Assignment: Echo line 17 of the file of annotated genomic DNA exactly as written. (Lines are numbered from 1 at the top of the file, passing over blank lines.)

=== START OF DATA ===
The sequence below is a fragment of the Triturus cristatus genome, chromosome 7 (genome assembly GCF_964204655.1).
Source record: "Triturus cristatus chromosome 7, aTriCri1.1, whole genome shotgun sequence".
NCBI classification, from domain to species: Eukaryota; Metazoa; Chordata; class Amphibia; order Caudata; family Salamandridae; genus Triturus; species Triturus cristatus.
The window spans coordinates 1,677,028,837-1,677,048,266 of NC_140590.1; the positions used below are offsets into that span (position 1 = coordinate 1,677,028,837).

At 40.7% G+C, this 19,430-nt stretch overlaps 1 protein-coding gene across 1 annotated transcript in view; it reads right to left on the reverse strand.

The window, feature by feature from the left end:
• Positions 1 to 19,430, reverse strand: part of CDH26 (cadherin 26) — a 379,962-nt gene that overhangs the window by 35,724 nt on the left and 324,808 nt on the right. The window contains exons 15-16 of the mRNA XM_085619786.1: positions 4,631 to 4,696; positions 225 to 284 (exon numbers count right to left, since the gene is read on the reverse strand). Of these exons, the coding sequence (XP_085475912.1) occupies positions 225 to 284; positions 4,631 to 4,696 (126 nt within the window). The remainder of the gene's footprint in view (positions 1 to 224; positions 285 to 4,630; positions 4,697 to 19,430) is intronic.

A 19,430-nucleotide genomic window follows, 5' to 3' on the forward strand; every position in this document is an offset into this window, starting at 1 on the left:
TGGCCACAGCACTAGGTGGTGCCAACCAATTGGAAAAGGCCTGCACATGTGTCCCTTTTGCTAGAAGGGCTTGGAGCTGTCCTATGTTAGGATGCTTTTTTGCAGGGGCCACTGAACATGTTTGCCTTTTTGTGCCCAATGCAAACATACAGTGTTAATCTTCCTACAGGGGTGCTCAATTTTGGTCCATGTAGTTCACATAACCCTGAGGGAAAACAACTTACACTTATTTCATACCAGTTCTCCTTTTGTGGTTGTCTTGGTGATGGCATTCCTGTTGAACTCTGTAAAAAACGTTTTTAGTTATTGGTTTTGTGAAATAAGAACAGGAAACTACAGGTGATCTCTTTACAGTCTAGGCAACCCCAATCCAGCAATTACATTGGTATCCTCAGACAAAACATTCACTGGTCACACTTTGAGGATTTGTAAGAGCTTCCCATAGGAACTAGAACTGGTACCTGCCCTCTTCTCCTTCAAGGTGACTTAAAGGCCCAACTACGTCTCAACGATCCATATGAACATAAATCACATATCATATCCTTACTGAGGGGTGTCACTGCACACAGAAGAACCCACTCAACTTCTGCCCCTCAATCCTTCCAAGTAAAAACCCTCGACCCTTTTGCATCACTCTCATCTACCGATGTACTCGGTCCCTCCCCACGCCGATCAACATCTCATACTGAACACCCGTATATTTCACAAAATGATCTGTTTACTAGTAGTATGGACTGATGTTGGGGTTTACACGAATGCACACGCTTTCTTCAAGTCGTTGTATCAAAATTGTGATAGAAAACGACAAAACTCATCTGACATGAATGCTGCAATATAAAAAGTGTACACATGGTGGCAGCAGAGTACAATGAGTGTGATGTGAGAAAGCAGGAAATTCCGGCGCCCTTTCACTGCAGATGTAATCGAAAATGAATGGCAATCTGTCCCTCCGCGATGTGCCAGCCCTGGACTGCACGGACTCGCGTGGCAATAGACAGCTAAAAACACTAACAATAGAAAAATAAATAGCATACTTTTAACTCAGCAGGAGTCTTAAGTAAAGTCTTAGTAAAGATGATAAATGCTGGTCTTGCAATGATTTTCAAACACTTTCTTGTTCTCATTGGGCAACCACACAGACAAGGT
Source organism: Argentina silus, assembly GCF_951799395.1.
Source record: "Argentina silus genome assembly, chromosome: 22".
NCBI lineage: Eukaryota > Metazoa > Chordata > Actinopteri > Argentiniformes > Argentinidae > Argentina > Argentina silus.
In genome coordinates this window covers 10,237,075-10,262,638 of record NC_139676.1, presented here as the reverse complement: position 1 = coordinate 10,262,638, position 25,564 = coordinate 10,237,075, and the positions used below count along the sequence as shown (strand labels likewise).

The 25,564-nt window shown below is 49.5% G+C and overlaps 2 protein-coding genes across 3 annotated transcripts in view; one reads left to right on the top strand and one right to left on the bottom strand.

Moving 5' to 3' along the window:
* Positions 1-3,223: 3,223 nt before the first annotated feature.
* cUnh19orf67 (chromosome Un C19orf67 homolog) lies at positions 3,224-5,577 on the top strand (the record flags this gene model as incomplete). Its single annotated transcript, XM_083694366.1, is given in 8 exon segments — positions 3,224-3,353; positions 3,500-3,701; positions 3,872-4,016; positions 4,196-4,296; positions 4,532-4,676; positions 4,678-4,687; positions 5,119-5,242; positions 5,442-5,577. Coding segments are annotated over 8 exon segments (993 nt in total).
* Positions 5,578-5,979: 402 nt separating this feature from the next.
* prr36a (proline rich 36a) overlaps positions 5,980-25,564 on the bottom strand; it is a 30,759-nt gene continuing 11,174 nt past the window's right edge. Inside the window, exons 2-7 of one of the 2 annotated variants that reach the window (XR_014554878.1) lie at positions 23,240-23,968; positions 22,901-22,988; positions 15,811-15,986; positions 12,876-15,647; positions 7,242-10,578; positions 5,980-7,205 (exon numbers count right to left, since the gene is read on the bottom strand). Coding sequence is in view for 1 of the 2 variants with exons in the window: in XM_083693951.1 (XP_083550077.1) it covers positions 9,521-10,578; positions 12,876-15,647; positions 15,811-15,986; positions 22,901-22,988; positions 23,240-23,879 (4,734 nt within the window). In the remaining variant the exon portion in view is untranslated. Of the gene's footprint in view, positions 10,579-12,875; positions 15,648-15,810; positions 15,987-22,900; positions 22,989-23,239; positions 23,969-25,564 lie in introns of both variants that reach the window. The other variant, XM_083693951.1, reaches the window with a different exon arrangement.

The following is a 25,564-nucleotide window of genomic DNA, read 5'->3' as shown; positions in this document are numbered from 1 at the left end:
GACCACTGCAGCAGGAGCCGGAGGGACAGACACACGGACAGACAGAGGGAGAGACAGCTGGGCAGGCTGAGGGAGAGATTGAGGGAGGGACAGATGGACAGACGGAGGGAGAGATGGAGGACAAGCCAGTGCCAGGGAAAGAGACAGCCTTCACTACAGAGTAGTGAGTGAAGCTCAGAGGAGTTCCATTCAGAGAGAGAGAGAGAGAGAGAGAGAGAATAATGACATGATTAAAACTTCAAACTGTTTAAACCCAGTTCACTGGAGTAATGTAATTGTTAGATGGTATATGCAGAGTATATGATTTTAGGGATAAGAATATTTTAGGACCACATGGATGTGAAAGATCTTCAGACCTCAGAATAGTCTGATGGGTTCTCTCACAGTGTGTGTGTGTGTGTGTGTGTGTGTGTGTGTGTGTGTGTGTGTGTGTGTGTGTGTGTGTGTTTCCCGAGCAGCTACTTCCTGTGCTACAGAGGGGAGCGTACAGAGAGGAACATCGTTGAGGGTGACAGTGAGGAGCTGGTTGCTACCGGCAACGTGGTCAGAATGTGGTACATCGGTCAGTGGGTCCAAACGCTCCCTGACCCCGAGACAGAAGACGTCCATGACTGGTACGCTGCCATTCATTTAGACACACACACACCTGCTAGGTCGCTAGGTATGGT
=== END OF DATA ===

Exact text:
* cUnh19orf67 (chromosome Un C19orf67 homolog) lies at positions 3,224-5,577 on the top strand (the record flags this gene model as incomplete). Its single annotated transcript, XM_083694366.1, is given in 8 exon segments — positions 3,224-3,353; positions 3,500-3,701; positions 3,872-4,016; positions 4,196-4,296; positions 4,532-4,676; positions 4,678-4,687; positions 5,119-5,242; positions 5,442-5,577. Coding segments are annotated over 8 exon segments (993 nt in total).